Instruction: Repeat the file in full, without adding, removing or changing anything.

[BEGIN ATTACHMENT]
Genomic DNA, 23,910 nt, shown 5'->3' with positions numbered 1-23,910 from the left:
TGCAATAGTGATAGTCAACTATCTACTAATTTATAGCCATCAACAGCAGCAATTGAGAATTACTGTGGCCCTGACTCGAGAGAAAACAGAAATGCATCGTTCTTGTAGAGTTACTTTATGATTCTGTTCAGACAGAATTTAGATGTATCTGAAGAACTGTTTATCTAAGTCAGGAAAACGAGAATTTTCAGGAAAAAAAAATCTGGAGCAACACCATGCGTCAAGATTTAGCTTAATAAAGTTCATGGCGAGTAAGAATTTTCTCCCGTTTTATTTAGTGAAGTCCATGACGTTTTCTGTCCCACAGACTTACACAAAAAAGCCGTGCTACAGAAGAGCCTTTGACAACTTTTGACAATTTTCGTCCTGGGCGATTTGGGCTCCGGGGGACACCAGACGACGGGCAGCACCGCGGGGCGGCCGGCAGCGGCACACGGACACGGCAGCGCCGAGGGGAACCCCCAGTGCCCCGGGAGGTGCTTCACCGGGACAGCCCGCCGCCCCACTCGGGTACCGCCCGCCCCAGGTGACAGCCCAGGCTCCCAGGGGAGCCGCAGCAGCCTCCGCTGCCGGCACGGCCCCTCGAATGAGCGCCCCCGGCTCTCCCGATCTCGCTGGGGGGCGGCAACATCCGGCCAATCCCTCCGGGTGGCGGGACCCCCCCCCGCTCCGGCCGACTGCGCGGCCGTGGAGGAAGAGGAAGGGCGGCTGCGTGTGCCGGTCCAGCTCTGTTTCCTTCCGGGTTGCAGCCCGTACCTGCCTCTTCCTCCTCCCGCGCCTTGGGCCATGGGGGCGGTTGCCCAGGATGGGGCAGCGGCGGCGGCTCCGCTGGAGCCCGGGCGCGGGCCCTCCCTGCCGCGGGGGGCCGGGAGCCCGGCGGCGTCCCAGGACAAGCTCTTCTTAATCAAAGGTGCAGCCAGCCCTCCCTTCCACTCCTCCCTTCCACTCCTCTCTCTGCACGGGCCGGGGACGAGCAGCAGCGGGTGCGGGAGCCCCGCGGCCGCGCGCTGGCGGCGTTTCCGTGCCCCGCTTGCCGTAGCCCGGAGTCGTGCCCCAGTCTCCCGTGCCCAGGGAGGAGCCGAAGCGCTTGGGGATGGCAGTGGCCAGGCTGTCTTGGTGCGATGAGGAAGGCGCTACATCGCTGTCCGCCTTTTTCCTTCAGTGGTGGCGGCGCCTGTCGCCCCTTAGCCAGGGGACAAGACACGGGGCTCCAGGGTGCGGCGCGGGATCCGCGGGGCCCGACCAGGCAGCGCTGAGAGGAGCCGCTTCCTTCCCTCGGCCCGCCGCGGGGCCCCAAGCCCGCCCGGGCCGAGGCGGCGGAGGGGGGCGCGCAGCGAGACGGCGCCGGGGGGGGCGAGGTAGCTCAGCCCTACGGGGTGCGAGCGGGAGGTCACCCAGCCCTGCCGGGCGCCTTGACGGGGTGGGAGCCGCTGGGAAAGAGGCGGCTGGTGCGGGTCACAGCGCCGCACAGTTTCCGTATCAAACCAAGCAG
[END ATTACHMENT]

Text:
Genomic DNA, 23,910 nt, shown 5'->3' with positions numbered 1-23,910 from the left:
TGCAATAGTGATAGTCAACTATCTACTAATTTATAGCCATCAACAGCAGCAATTGAGAATTACTGTGGCCCTGACTCGAGAGAAAACAGAAATGCATCGTTCTTGTAGAGTTACTTTATGATTCTGTTCAGACAGAATTTAGATGTATCTGAAGAACTGTTTATCTAAGTCAGGAAAACGAGAATTTTCAGGAAAAAAAAATCTGGAGCAACACCATGCGTCAAGATTTAGCTTAATAAAGTTCATGGCGAGTAAGAATTTTCTCCCGTTTTATTTAGTGAAGTCCATGACGTTTTCTGTCCCACAGACTTACACAAAAAAGCCGTGCTACAGAAGAGCCTTTGACAACTTTTGACAATTTTCGTCCTGGGCGATTTGGGCTCCGGGGGACACCAGACGACGGGCAGCACCGCGGGGCGGCCGGCAGCGGCACACGGACACGGCAGCGCCGAGGGGAACCCCCAGTGCCCCGGGAGGTGCTTCACCGGGACAGCCCGCCGCCCCACTCGGGTACCGCCCGCCCCAGGTGACAGCCCAGGCTCCCAGGGGAGCCGCAGCAGCCTCCGCTGCCGGCACGGCCCCTCGAATGAGCGCCCCCGGCTCTCCCGATCTCGCTGGGGGGCGGCAACATCCGGCCAATCCCTCCGGGTGGCGGGACCCCCCCCCGCTCCGGCCGACTGCGCGGCCGTGGAGGAAGAGGAAGGGCGGCTGCGTGTGCCGGTCCAGCTCTGTTTCCTTCCGGGTTGCAGCCCGTACCTGCCTCTTCCTCCTCCCGCGCCTTGGGCCATGGGGGCGGTTGCCCAGGATGGGGCAGCGGCGGCGGCTCCGCTGGAGCCCGGGCGCGGGCCCTCCCTGCCGCGGGGGGCCGGGAGCCCGGCGGCGTCCCAGGACAAGCTCTTCTTAATCAAAGGTGCAGCCAGCCCTCCCTTCCACTCCTCCCTTCCACTCCTCTCTCTGCACGGGCCGGGGACGAGCAGCAGCGGGTGCGGGAGCCCCGCGGCCGCGCGCTGGCGGCGTTTCCGTGCCCCGCTTGCCGTAGCCCGGAGTCGTGCCCCAGTCTCCCGTGCCCAGGGAGGAGCCGAAGCGCTTGGGGATGGCAGTGGCCAGGCTGTCTTGGTGCGATGAGGAAGGCGCTACATCGCTGTCCGCCTTTTTCCTTCAGTGGTGGCGGCGCCTGTCGCCCCTTAGCCAGGGGACAAGACACGGGGCTCCAGGGTGCGGCGCGGGATCCGCGGGGCCCGACCAGGCAGCGCTGAGAGGAGCCGCTTCCTTCCCTCGGCCCGCCGCGGGGCCCCAAGCCCGCCCGGGCCGAGGCGGCGGAGGGGGGCGCGCAGCGAGACGGCGCCGGGGGGGGCGAGGTAGCTCAGCCCTACGGGGTGCGAGCGGGAGGTCACCCAGCCCTGCCGGGCGCCTTGACGGGGTGGGAGCCGCTGGGAAAGAGGCGGCTGGTGCGGGTCACAGCGCCGCACAGTTTCCGTATCAAACCAAGCAG